Bubishi – The classic manual of combat.
Fighting techniques mentioned in the Bubishi.
While it doesn’t provide an exhaustive list, it covers a wide range of techniques and principles. Here are some examples of fighting techniques mentioned in the Bubishi:
Striking Techniques: The Bubishi describes various strikes, including punches, palm strikes, elbow strikes, knee strikes, kicks, and strikes targeting vital points on the body.
Grappling Techniques: The manual includes techniques for joint locks, throws, takedowns, and controlling an opponent in close-quarters combat.
Vital Point Attacks: The Bubishi emphasizes the knowledge and targeting of vital points on the body, such as pressure points, nerve clusters, and vulnerable areas, to disable or immobilize an opponent.
Blocking and Parrying: The manual provides techniques for blocking, deflecting, and redirecting incoming strikes to minimize damage and create openings for counterattacks.
Footwork and Evasion: The Bubishi emphasizes the importance of footwork, angles, and evasive movements to avoid attacks and gain advantageous positions in combat.
Counterattacks and Combination Techniques: The manual emphasizes the use of counterattacks and combinations to exploit an opponent’s vulnerabilities and maintain control during a fight.
Primary styles mentioned in the Bubishi.
The Bubishi is a text primarily on White Crane and Monk Fist Boxing. Those are the two primary forms of Kung-fu that served as the foundation for modern karate.
Here’s a brief overview of these styles and their associated techniques:
White Crane is a Chinese martial arts style known for its swift and precise movements, which emulate the grace and agility of the white crane bird. The Bubishi may include techniques from White Crane style, which typically emphasize rapid strikes, evasion, and counterattacks. White Crane techniques often involve open-hand strikes, claw-like movements, and intricate footwork patterns.
Monk Fist Boxing.
Monk Fist Boxing, also known as Luohan Quan, is a traditional Chinese martial arts style associated with Shaolin Temple. It focuses on powerful strikes, stances, and combinations. The Bubishi might contain techniques derived from Monk Fist Boxing, including strong punches, kicks, blocks, and sweeping techniques. This style emphasizes strength, discipline, and the cultivation of internal energy (qi).
It’s worth noting that the Bubishi does not provide detailed step-by-step instructions for specific techniques from these styles. Instead, it offers principles, concepts, and philosophical insights that can be applied to various martial arts techniques and styles. The Bubishi serves as a guidebook for practitioners to deepen their understanding of martial arts principles and apply them to their chosen style or system.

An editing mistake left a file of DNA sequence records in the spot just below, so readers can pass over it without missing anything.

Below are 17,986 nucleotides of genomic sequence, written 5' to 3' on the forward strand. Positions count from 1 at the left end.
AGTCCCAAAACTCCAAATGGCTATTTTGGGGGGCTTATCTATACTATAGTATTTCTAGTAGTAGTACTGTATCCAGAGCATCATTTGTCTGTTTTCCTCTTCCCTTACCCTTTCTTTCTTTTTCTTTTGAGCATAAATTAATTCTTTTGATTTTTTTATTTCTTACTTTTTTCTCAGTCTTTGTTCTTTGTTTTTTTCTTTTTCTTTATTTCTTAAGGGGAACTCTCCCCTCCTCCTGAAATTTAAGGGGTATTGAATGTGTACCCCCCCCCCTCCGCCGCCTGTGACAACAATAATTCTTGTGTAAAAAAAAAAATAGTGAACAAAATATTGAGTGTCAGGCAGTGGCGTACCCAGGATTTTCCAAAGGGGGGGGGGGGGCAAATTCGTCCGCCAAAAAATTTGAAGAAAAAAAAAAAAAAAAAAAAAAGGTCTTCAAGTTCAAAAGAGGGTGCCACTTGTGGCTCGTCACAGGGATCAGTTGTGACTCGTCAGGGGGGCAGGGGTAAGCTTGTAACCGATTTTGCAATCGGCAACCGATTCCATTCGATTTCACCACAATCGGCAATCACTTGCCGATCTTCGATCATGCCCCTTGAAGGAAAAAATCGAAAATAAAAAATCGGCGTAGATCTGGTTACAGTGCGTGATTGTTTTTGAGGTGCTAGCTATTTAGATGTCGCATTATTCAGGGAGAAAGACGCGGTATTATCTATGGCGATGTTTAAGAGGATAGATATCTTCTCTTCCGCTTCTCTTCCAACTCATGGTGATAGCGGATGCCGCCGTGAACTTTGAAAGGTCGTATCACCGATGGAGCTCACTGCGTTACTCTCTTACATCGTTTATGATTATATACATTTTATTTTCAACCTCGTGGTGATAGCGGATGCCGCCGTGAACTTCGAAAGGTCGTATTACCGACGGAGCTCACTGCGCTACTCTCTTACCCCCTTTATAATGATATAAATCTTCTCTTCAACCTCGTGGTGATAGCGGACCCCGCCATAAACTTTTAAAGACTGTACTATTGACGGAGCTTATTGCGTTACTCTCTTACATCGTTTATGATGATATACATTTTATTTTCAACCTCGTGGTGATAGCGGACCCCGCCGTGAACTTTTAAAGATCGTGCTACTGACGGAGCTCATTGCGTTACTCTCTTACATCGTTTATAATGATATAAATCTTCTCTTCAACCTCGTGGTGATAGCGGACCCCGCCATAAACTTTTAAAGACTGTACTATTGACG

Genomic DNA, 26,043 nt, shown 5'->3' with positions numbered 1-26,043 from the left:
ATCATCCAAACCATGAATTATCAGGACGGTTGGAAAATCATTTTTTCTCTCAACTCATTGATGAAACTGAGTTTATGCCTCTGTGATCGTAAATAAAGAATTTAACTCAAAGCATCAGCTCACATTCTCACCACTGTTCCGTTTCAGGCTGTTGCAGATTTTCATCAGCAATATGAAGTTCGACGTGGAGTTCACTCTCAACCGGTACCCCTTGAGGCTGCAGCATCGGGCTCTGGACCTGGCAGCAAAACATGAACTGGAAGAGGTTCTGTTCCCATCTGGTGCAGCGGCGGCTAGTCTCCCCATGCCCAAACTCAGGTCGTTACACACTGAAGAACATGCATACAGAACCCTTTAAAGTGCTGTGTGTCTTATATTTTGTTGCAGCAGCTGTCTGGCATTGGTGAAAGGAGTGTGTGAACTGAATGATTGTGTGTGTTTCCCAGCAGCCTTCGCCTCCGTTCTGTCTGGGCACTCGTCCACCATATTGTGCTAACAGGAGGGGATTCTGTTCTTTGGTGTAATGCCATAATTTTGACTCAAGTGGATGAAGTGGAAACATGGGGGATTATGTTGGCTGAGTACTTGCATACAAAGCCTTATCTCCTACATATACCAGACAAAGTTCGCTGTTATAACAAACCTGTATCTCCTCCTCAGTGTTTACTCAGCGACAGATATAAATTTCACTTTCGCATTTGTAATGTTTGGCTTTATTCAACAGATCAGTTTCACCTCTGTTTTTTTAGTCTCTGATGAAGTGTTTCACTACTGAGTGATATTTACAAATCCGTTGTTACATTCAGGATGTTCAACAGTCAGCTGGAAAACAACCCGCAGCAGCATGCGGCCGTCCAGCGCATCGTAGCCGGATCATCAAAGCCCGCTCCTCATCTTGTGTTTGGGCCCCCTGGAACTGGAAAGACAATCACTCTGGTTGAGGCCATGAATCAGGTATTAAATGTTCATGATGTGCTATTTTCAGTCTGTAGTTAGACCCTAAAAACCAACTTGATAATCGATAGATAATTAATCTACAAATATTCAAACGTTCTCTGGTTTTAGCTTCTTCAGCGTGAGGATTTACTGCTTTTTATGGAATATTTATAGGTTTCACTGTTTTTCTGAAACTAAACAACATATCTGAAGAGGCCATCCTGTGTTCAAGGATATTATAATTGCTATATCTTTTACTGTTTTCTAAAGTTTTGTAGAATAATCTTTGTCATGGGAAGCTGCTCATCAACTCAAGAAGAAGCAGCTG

The 48 fighting illustrations in the Bubishi.
This section of the Bubishi is particularly fascinating as it showcases the practical application of various techniques that are still taught in various Okinawan styles. Alongside strikes, kicks, and throws, the illustrations also include locks and throws, highlighting the diverse range of techniques within the Bubishi.
Notably, one striking aspect is the absence of defenses against weapons in the illustrations. This observation sheds light on the specific focus of the “tode” (China Hand) practiced in Okinawa, emphasizing unarmed combat techniques.
The 48 illustrated techniques found in the Bubishi are considered a valuable treasure. Many esteemed Masters, including Kenwa Mabuni and Gogen Yamaguchi, attributed great importance to these techniques as they encapsulate the essence of the system and reveal the secrets of bunkai (application).
While some diagrams may have obvious interpretations for experts, many figures have sparked significant controversies and debates. Scholars and practitioners have analyzed these illustrations extensively, seeking deeper understanding and uncovering hidden insights.
Interestingly, several of these techniques can be easily identified in the Chinese katas employed by Miyagi to establish the foundations of the Goju-Ryu teaching system, as well as in other old Okinawan katas. This observation underscores the influential role of the Bubishi in the development of Goju-Ryu, as numerous figures depicting applications (bunkai) align with several Goju-ryu katas and traditional kata of Okinawa.
A careful study of these 48 figures derived from the Bubishi reveals a wealth of techniques and methods within the Quan Fa system. Martial artists can delve into the intricacies of these illustrations to gain valuable insights into Okinawan martial arts and enrich their own martial arts practice.
It’s important to note that the Bubishi is a text that has been interpreted and passed down through different martial arts lineages, leading to variations in technique emphasis and understanding.
Today, the Bubishi continues to be studied and revered by martial artists around the world, serving as a testament to the enduring legacy of Okinawan martial arts and its deep roots in Chinese martial traditions. It remains an essential text for those seeking to explore the historical, technical, and philosophical aspects of martial arts.
Thanks for reading